Once the decision to sell your business has been made, the next crucial step is determining its value. While there are various methods for doing so, it is important to note that it is not an exact science. Therefore, it is vital to seek the assistance of a trained Certified Business Intermediary (CBI) who can accurately assess the value of your business.

However, it is important to have realistic expectations when working with a CBI. Their role is to provide honest and straightforward advice to ensure the smoothest and most profitable outcome for you. This may sometimes involve hearing some hard truths. For example, you may discover that current market conditions dictate that your business is not worth as much as you had initially thought.

Regardless of the determined value of your business, an established broker, like John Geiwitz, The Jacksonville Business Broker, can assist you in identifying ways to enhance your business to expedite its saleHe can also provide realistic guidance and insights into the sales process. It is important to remember that the number provided by a CBI may not always align with your desired outcome.

How do CBI’s typically assess the value of your business? Let’s explore the top methods they rely on to determine its worth.

  • Comparing similar businesses in your category and focusing on the business’s specific industry and how it values companies—a market approach.
  • Projecting the future earnings of your business and calculating the present value of those earnings or applying a capitalization rate—an income approach
  • Calculating the business’s net asset value—an asset approach

Understanding valuation factors

Not everyone possesses a thorough understanding of the language used in the valuation process of a business. However, familiarizing yourself with some fundamental terminology can greatly assist you when determining the value of your business.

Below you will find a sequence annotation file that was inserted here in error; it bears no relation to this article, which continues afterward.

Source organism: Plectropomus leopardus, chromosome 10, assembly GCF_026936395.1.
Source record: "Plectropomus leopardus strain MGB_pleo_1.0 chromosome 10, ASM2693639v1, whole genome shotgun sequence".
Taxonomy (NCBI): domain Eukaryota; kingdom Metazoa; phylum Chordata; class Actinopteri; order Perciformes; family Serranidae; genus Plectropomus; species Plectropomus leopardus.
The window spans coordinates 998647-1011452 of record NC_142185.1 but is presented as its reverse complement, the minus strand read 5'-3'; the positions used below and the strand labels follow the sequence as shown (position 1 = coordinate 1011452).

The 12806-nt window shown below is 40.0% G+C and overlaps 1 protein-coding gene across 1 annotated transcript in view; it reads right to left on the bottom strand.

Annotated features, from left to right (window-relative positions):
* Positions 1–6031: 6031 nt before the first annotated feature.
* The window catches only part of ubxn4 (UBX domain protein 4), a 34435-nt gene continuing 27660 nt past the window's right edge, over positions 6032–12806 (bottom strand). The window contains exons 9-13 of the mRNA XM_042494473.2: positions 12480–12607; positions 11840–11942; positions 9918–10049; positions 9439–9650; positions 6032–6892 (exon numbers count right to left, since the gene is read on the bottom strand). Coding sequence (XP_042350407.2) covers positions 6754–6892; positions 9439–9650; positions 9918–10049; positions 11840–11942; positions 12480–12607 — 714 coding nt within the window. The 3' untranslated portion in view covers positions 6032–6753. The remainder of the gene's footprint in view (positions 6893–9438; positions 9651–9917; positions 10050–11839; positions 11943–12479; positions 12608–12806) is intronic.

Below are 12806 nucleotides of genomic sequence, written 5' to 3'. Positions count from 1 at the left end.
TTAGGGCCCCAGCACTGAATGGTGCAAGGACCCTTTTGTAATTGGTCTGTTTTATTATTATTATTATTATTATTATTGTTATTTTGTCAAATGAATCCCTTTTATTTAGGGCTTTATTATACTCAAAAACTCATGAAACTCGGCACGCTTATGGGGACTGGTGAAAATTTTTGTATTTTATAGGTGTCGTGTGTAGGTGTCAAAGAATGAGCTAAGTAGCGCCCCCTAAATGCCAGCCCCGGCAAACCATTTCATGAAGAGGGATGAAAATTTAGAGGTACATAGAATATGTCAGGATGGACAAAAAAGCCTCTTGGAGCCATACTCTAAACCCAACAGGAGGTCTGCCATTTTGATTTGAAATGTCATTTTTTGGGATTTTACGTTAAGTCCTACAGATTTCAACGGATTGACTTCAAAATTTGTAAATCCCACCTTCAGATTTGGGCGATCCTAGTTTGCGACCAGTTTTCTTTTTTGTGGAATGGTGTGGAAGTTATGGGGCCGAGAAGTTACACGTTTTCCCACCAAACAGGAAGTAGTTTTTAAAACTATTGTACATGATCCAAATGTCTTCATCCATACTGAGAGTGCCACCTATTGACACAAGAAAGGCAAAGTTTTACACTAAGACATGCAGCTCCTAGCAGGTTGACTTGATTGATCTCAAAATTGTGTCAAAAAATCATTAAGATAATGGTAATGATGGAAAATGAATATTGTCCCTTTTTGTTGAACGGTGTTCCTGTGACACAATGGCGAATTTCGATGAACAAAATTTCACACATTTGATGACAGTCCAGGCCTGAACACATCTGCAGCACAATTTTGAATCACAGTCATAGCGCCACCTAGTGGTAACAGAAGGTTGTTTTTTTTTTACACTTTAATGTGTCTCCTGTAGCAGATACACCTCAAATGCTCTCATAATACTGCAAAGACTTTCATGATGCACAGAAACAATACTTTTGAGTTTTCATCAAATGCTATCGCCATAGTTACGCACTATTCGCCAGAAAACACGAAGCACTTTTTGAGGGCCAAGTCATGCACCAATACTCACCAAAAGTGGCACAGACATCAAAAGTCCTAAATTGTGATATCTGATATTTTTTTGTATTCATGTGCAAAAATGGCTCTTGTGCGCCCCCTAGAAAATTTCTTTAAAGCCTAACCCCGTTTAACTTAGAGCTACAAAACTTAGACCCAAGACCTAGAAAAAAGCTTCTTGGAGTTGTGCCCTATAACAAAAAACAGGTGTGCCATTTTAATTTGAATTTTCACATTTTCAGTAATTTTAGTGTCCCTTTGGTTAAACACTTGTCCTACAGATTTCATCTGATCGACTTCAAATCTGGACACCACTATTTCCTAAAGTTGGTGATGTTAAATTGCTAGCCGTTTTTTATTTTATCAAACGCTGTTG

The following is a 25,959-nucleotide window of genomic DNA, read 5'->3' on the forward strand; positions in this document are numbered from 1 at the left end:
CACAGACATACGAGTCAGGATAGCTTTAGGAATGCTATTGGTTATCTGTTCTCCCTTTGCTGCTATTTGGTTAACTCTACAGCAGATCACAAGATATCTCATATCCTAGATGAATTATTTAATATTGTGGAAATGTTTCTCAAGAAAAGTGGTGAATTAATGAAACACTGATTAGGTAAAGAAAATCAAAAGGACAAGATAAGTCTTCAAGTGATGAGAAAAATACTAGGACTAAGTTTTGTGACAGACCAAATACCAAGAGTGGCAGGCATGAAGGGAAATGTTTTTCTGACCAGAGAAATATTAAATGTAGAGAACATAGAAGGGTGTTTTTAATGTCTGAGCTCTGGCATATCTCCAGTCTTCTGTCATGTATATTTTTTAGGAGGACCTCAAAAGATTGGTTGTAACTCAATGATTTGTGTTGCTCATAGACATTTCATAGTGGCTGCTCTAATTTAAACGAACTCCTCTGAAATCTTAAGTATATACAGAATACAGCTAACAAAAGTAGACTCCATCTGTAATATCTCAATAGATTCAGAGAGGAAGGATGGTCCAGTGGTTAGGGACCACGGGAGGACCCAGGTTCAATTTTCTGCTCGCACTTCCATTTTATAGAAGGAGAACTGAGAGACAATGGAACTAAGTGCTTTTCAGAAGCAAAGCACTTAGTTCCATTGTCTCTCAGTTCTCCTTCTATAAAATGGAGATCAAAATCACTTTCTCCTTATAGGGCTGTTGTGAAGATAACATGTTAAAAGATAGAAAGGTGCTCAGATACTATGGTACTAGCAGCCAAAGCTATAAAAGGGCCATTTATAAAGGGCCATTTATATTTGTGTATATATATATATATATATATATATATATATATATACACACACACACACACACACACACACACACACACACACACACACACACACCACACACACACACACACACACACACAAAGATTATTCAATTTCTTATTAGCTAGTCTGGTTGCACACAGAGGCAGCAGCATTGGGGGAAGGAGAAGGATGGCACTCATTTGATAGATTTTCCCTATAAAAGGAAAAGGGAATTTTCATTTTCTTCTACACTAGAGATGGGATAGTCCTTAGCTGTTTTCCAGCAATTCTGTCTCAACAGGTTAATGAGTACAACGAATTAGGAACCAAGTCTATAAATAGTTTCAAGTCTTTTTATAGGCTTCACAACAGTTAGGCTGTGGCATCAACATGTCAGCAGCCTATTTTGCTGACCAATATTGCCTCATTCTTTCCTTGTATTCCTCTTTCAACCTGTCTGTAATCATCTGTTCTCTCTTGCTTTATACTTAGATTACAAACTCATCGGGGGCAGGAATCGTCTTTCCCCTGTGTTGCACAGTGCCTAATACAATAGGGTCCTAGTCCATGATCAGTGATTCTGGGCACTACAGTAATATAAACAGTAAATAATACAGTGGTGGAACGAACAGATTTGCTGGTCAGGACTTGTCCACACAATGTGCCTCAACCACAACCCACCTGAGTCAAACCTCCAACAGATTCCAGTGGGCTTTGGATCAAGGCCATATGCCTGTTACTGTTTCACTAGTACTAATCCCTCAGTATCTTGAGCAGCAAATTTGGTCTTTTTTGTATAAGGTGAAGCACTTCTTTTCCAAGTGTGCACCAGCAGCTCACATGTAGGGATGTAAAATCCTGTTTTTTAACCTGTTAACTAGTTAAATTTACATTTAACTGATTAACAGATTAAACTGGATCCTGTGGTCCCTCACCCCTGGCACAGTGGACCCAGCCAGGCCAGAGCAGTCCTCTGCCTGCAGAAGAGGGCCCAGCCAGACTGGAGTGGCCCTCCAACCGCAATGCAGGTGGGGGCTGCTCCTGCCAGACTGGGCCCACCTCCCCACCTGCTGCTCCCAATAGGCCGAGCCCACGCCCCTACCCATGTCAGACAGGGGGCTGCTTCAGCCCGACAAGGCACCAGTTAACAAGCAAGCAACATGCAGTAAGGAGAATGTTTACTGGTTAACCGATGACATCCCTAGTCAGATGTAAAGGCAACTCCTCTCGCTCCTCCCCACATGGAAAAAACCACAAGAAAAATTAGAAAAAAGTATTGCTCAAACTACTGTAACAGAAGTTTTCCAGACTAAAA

Let’s start with tangible assets, which encompass physical entities like inventory, real estate, manufacturing equipment, machinery, and office furniture. On the other hand, intangible assets comprise of patents, copyrights, franchise rights, goodwill, trademarks, trade names, and digital assets such as software—essentially, things that lack physical substance. If you haven’t done a business “check-up” in a while, now is a great time to take stock of your business performance!

Next, let’s delve into liabilities. These are the obligations your company incurs, such as payments to suppliers, salaries and wages, payroll taxes, and loans. Financial metrics, including profits, revenue, expenses, and other outcomes, serve as measures of a business’s health and performance.

Lastly, business owners must recognize that not all trends are solely tied to profitability. Factors such as inflation, recession, capital availability, and even the current state of supply and demand within the larger macroeconomic landscape can influence the valuation of your business.

By considering these factors and gaining a comprehensive understanding of business evaluation, you can better navigate the process of determining the true value of your enterprise.

Even if you aren’t ready to sell, there are many advantages to knowing the true value of your company.

  • Helps you plan for retirement and your exit strategy of how to leave your business.
  • Offers insight into how to improve your company
  • Guides you to the best options if you are seeking additional funding

The Jacksonville Business Broker has extensive experience in selling businesses similar to yours. John’s expertise allows him to provide skills to accurately value your business. With a track record of over 18 years of successful business sales and M&A experience he is well-equipped to guide you through this process. To get started, schedule a free consultation today and let us assist you in achieving your goals.

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